Saturday, July 2, 2011

Hip, Hip, HooRosé for the Red, White and Blue

What lovely colors are these roses. Inside or outside of test tubes, they look ready for drinking. Photo from WikiCommons.

Head's Up: Welcome to a special edition of Grape: Wine Talk. Of course, it is not Wednesday. But with the Fourth of July coming on Monday, we at VEVLYN'S PEN surmised that winelovers would be making their major purchases starting from today. Resident sommelier Tamara F. is feeling very patriotic and wishes to recommend some libations – rosés – that are perfect for saluting such an occasion as Independence Day. Cheers!


going to a Fourth of July barbecue and needing to make a fine impression? For the daring among you, show up with a rosé, a good blush wine. But please don't make it a White Zinfandel.

White Zinfandel. The two most insulting words one could ever levy at rosé wine.

True, White Zinfandel is a rosé, but it is only one of the many different types of rosé out there. Take everything that's said of White Zinfandel, and push it aside for a moment. (Throw out all those other images that go along with White Zinfandel, too: Mullet haircuts. “Miami Vice.” Laser-blue Armani suits. Shoulder pads. Yeesh! What a decade! Some things do not improve with age.) Not sure what a White Zin is? Hang on. Details to follow. Instead, let’s give those other perky little rosés a chance.

A Rosé is a Rosé is a Rosé
Long story short: Rosé is the result of tweaking the fermentation process of red wines. No more, no less. There are no rosé grapes. Rosés are never ever formed by blending red and white wines. (But since one should never say ‘never’, there is, of course, one very rare way of making a rosé from a blend of red and white wines, but it’s so rare it doesn’t count.)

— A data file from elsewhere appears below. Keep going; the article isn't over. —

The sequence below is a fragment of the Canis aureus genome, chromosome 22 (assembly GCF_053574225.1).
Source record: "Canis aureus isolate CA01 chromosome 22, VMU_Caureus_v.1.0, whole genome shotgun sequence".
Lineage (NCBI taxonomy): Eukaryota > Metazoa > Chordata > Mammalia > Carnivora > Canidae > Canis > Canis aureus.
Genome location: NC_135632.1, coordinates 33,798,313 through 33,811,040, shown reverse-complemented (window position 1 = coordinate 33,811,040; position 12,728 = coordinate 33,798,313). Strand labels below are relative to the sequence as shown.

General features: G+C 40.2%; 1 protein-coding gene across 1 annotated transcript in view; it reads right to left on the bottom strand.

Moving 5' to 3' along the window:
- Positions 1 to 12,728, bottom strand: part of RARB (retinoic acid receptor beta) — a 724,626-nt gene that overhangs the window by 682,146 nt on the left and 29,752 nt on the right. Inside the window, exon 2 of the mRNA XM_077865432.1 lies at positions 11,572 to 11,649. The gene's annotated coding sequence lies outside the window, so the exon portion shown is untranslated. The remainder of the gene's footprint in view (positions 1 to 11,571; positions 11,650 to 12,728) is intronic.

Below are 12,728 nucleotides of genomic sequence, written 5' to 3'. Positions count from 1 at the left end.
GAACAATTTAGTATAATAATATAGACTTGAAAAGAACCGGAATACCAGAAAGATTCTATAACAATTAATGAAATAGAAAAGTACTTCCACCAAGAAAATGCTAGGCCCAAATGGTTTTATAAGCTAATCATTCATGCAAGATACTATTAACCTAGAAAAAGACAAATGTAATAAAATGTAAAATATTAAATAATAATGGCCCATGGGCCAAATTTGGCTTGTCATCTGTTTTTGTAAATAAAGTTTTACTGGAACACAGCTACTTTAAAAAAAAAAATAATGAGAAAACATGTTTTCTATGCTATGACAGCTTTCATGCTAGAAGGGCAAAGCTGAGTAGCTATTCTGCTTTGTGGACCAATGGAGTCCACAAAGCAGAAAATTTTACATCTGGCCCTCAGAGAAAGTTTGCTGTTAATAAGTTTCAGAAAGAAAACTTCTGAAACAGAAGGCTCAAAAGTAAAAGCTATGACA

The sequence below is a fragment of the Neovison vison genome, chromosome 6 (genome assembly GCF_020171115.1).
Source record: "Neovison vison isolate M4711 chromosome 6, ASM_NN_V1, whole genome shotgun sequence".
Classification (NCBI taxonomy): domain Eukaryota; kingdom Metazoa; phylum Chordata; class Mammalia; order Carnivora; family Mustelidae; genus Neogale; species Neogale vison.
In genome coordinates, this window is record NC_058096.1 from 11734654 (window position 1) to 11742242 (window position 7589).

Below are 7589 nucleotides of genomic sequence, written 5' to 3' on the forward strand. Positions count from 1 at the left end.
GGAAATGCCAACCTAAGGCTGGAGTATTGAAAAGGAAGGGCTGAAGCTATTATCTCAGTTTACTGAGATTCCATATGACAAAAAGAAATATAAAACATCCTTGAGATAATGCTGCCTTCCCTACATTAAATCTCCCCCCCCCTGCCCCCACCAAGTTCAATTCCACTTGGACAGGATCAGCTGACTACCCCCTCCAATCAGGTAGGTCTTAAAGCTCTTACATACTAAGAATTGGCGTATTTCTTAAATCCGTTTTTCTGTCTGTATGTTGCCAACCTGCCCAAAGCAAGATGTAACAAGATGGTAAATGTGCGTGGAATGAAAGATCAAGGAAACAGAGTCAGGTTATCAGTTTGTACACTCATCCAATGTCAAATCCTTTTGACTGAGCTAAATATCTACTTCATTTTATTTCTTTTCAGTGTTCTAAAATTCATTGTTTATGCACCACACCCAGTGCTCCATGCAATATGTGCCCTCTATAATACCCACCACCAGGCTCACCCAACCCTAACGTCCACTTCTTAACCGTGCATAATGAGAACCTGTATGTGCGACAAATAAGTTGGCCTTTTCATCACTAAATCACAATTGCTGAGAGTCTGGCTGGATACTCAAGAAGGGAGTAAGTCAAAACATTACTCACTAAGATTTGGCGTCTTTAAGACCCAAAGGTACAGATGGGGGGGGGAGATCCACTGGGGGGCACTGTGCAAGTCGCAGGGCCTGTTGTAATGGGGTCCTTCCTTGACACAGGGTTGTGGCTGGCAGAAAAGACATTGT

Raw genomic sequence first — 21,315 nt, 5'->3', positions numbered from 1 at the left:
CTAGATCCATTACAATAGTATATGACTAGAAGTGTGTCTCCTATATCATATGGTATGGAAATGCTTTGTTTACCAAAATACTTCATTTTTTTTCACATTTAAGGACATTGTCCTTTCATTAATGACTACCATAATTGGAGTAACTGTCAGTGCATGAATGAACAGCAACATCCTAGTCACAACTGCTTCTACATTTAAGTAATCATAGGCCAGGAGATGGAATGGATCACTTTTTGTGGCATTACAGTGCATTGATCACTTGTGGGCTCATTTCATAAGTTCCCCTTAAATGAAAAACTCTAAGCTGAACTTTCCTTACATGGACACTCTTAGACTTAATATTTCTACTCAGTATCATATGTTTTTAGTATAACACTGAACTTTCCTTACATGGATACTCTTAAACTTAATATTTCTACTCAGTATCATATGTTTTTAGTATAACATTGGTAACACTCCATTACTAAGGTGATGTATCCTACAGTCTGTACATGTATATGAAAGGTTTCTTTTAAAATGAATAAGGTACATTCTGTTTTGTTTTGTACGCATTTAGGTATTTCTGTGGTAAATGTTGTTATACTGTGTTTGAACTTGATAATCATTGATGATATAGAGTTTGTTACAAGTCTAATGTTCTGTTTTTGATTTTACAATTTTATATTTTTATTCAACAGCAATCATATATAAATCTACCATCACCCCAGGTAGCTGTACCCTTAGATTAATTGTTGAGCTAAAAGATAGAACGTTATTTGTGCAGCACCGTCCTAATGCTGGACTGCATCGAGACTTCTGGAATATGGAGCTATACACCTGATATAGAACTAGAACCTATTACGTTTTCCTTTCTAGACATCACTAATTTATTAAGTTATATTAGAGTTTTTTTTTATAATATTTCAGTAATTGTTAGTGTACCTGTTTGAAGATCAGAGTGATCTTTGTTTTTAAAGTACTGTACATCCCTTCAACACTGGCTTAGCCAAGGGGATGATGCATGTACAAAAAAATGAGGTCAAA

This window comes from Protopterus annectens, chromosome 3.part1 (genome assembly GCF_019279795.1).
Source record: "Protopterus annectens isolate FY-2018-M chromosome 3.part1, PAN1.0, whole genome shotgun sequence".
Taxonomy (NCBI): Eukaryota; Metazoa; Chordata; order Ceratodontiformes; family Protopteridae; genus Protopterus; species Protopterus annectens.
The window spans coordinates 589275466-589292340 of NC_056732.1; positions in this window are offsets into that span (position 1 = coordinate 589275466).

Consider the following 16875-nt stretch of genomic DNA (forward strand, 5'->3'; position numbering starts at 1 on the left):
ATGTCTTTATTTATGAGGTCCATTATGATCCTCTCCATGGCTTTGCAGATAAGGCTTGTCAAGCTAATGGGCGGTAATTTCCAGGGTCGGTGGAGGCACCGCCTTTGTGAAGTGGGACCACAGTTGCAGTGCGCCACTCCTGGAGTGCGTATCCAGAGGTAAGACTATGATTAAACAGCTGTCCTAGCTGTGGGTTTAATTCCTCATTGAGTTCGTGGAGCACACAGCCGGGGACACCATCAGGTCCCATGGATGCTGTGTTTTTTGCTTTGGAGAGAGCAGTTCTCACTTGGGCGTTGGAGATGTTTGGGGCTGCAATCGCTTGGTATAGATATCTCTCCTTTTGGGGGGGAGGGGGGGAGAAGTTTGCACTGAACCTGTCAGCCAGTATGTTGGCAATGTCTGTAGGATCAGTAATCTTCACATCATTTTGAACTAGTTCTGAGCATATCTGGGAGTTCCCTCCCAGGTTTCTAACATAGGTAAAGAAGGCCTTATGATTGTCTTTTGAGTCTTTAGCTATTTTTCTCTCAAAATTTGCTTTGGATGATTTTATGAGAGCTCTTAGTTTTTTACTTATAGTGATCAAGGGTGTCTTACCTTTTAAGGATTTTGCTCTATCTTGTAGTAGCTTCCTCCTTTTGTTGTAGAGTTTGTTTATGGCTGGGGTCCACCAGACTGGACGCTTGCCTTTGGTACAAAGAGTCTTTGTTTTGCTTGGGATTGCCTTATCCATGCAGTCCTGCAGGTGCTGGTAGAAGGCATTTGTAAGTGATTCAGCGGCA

Instead, take almost any red grape (Pinot Noir, Cinsault, Syrah, etc.), remove its pulpy red flesh after a few days in the barrel, ferment, and voilà: rosé. Another way to create a rosé is as a byproduct of enhancing the flavor of a red wine. Take the top off of a red wine barrel (before full fermentation), leaving a more concentrated darker juice at the bottom. Ferment it further, and voilà: rosé. The bottom becomes a fuller, richer red wine.

One element missing from this patriotic tableau is a bottle of rose. Photo by Billy Hathorn.

Basically, a rosé is a red wine stripped down. A naked red, so to speak, with a very fresh appeal. Imagine a wine that’s lighter than a red, both in taste and color, without the tannins but often with a tart kick. Imagine a wine that's noted for a strawberry-and-mineral aftertastes. (To brush up on minerality, see (“Sauvignon Blanc: Taming a Savage White,” That’s the basic rosé flavor. Or, imagine a pink-colored white wine with backbone, often fruity but with a tang, a zest that may make the mouth pucker, but oh so sweetly.

Rosé: Too Sweet for Words?
Now since I’ve mentioned “sweetly,” please note: sweetness has nothing to do with rosé, generally speaking. But, a winemaker can go nuts and favor a high sugar content. That's what happened in the late 70’s in California. A winemaker pulled off the top of a Zinfandel production, set it aside, and learned that the yeast died out before doing what yeast usually does: converting the juice's sugar to alcohol. The resultant wine: a very sweet, low alcohol rosé made from Zinfandel grapes. And the White Zin was born. White Zin, the extra fruity, extra sweet, popsicle-like wine best drunk ice cold, if at all.
The world hasn’t been the same since. And OneRepublic’s song keeps echoing in my ear: California, “It’s too late to apologize./ I said it’s too late” ...